We have a chemical pump that supplies the pool with liquid chlorine and muriatic acid. For the first time ever, hubby forgot to check chemical levels and discovered over the weekend that the chlorine container was empty .
So, any recommendations for monitoring the chemical levels? The chemicals are harsh so internal monitoring is probably out of the question, but you can see the level of chemicals from the outside of the containers.
Ok, I was thinking a light sensor, where dark = full light = empty but that would require a light on the other side of the containers or schedule the rule to only check during the day and it may not work with either liquid since there may not be enough tint to change the light level sufficiently.
No, because it measures distance using an ultrasonic ping (of sorts). You could drill a hole in the top of the container and face the sensor downward. Then, silicon around it so that you don't get any outgasing from that entry point.
So, in a 5 gallon bucket, you have 44.28 cm of height (bottom of the ring to the bottom of the bucket). So, every 8cm is a gallon (roughly). You could have the Arduino alert when the distance from the lid is 10cm, 18cm, 26cm, and 38cm.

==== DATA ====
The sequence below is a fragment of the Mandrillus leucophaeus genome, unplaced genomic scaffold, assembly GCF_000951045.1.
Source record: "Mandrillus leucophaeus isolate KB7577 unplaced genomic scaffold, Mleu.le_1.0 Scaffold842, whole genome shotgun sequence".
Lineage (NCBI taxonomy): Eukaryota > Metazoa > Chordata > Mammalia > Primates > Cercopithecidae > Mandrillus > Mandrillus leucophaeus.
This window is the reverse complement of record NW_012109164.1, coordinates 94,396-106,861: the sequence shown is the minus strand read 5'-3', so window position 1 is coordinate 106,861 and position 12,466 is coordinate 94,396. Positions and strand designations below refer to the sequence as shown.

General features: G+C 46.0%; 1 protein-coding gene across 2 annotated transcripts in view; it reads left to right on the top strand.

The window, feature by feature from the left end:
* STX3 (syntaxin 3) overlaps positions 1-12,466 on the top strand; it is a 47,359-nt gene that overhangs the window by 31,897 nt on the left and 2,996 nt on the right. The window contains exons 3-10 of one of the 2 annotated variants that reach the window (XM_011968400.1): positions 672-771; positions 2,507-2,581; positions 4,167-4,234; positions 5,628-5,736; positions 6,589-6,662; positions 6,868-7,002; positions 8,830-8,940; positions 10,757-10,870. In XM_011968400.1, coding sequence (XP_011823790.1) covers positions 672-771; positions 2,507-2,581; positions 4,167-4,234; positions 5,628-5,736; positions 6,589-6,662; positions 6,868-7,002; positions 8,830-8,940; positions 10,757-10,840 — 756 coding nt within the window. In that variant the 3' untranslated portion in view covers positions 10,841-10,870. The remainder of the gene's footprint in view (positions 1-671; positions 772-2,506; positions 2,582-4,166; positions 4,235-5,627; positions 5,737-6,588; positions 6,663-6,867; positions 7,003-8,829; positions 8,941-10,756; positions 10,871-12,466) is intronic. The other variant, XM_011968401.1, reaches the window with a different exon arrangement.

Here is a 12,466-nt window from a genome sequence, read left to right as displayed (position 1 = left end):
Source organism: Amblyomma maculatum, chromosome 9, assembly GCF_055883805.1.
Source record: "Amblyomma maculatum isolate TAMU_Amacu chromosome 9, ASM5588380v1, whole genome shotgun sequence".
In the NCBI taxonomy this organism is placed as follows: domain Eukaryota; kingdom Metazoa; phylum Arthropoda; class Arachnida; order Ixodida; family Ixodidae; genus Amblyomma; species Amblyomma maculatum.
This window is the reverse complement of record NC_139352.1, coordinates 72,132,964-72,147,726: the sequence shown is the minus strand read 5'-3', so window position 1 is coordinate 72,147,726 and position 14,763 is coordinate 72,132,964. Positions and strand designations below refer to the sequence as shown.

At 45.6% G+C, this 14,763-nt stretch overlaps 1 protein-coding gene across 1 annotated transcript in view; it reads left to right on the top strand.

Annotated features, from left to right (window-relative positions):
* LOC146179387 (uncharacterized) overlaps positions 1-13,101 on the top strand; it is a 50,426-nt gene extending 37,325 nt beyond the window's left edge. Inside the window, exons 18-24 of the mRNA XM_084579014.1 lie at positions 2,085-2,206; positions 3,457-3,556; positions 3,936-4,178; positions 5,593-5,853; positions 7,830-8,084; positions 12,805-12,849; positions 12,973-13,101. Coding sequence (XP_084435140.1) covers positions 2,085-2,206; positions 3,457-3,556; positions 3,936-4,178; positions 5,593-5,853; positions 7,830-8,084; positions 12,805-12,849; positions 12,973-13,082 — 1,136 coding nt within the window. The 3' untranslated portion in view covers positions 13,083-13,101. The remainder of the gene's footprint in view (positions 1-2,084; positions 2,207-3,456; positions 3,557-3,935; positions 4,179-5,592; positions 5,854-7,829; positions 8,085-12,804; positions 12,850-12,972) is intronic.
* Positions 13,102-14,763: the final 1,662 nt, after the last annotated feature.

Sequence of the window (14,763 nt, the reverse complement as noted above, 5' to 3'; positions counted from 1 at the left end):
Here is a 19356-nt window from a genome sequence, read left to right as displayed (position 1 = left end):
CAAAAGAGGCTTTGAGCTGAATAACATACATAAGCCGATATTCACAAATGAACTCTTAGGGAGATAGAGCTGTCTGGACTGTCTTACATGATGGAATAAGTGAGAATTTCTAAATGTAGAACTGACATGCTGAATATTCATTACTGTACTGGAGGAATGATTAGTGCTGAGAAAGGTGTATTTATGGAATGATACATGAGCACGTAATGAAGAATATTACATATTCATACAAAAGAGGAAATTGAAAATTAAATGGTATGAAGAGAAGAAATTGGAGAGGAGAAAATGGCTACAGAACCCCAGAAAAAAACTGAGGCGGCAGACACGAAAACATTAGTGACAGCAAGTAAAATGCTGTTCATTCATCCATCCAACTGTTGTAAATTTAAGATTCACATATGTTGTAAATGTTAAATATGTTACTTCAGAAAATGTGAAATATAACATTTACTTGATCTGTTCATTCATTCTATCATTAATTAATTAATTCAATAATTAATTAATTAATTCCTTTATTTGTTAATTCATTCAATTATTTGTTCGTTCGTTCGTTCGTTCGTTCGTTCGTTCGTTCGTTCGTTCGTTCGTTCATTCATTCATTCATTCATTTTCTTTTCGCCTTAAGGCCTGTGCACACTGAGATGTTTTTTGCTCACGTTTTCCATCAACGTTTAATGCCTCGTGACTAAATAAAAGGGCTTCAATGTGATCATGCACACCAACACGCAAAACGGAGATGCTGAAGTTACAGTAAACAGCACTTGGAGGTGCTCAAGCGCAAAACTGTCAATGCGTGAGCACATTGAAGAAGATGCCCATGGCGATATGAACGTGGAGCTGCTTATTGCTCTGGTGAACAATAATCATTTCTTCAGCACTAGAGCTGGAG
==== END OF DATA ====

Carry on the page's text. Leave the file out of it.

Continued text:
@denise.grider, I use this sensor with Hubduino to alert me when my rust removing addative tank for my sprinklers gets low. Ever since I installed Rachio the tank takes a REALLY long time to deplete and I don't want to end up a rust coating on my walls because I forgot to refill my tank. I have the SR04t ultrasonic sensor attached to an esp8266 device in my garage. I also keep this sprinkler on my Grafana dashboard so I'm aware of the level.
If it was me... I wouldn't care about the levels; just a single level or threshold I care that it goes below. I'm sort of up to my ears in ESP8266/RPI projects so I wouldn't go for a DIY approach on this particular one.
If you want a project that uses a ESP8266 (low cost both operating and to purchase compared to a pi) and an ultrasonic distance sensor look here.
You would have most of the code for the firmware. Then you just need a driver. Even though I have built a lot of DIY stuff though I still say go mostly OOB. I have too much to maintain and I'm slowly replacing stuff I can with retail/less upkeep solutions.